Installment loans are available for many types of business equipment purchases. Installment loans do not require specific collateral, so you will only be approved if you have good credit.

Normally lenders require that you’ve been in business for at least one year.

Hard Money Business Loans

APR Range8% to 15%Maximum Loan Amount$250,000
Minimum Credit Scoren/aOrigination Fee2 to 8 points

Hard money business loans are a high risk asset-based loan. These are normally used by companies that cannot qualify for other types of loans to finance their expansion. They could be a good option to fund an investment opportunity when a company has used up their lines of credit.

Private investors, mortgage companies, banks, and the SBA provide hard money business loans.

Final Thoughts on Recourse and Non-Recourse Factoring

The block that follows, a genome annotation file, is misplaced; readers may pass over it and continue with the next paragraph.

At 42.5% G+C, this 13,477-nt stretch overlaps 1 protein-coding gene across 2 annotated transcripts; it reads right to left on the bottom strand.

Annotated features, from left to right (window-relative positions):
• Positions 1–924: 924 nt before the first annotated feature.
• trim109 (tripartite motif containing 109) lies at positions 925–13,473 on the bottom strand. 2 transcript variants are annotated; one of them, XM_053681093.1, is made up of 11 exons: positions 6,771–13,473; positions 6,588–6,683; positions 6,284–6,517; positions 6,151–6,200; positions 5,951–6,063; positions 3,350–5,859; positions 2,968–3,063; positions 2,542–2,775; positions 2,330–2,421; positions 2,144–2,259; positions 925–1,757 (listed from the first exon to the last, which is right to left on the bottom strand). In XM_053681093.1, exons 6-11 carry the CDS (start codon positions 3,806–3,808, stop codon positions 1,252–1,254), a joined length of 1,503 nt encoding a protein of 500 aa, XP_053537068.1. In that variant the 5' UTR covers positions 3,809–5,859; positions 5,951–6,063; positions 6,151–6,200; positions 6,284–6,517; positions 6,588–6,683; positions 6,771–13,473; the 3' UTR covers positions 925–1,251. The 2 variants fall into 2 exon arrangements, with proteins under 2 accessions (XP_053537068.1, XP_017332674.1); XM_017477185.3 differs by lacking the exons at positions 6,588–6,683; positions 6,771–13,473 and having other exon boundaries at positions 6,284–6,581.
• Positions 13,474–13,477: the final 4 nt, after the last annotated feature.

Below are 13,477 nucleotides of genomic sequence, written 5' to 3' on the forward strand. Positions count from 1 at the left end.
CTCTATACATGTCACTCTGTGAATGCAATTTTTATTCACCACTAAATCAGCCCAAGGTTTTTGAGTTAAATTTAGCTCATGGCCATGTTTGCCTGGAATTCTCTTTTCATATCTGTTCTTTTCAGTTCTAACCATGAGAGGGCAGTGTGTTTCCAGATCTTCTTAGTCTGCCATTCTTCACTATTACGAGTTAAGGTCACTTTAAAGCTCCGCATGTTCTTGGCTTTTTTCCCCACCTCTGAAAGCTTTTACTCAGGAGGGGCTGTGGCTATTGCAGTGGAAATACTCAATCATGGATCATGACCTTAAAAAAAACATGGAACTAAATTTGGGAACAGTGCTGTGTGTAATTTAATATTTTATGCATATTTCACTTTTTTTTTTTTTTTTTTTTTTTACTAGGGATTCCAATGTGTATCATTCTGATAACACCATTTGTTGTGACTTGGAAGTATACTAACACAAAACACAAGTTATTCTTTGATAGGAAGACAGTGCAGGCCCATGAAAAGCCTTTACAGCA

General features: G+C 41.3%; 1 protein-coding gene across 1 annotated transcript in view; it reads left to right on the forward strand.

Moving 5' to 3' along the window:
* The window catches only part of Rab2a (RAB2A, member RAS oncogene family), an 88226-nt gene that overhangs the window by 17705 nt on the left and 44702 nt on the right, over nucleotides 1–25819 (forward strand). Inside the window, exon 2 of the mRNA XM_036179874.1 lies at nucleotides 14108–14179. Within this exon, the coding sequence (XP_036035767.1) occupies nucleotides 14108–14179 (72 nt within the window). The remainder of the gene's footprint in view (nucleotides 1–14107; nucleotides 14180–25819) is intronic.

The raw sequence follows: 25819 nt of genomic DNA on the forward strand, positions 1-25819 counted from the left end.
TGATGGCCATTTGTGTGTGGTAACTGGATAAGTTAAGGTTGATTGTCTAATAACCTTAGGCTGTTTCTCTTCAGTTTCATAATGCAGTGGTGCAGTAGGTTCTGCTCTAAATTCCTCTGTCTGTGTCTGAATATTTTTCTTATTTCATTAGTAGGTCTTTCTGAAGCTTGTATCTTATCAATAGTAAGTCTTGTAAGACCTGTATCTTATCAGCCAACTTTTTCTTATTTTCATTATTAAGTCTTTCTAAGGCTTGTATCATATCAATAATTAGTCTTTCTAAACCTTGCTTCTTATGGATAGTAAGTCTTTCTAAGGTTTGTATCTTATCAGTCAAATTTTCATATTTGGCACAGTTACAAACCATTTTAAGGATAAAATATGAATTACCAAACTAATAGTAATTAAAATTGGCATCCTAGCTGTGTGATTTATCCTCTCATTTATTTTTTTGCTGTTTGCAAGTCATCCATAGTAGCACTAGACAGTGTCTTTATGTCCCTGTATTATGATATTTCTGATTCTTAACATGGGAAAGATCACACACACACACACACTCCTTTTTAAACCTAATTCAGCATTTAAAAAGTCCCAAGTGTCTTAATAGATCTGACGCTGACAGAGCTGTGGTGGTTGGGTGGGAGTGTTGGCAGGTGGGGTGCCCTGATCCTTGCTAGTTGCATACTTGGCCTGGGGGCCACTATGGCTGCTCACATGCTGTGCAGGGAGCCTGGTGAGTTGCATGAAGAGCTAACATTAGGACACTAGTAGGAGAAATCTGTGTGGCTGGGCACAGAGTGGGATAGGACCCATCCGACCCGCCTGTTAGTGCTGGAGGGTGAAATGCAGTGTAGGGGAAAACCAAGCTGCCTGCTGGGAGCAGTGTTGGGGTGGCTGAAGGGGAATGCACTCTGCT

There are times you might need the most cash possible – and that’s ok – even if it means not taking the lowest rate. And if you’re in a rush to get cash, keep in mind that recourse factoring is quicker to get set up because of less stringent credit checks.

Invoice factoring remains one of the most popular and affordable methods of business financing. As you review providers and proposals, pay attention to the advance rate and per dollar cost of each. If competing factor companies are offering similar dollar cost, but one offers non-recourse, go for the extra protection.

Now that you know how invoice factoring works, use a directory of factoring companies to find providers that can help you free up your cash flow.

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About Blake Bobit

Blake Bobit founded Solution Scout to provide the most helpful answers to questions about business solutions. Blake has over 10 years experience in B2B marketing, advertising, adtech, sales, strategy, and product development.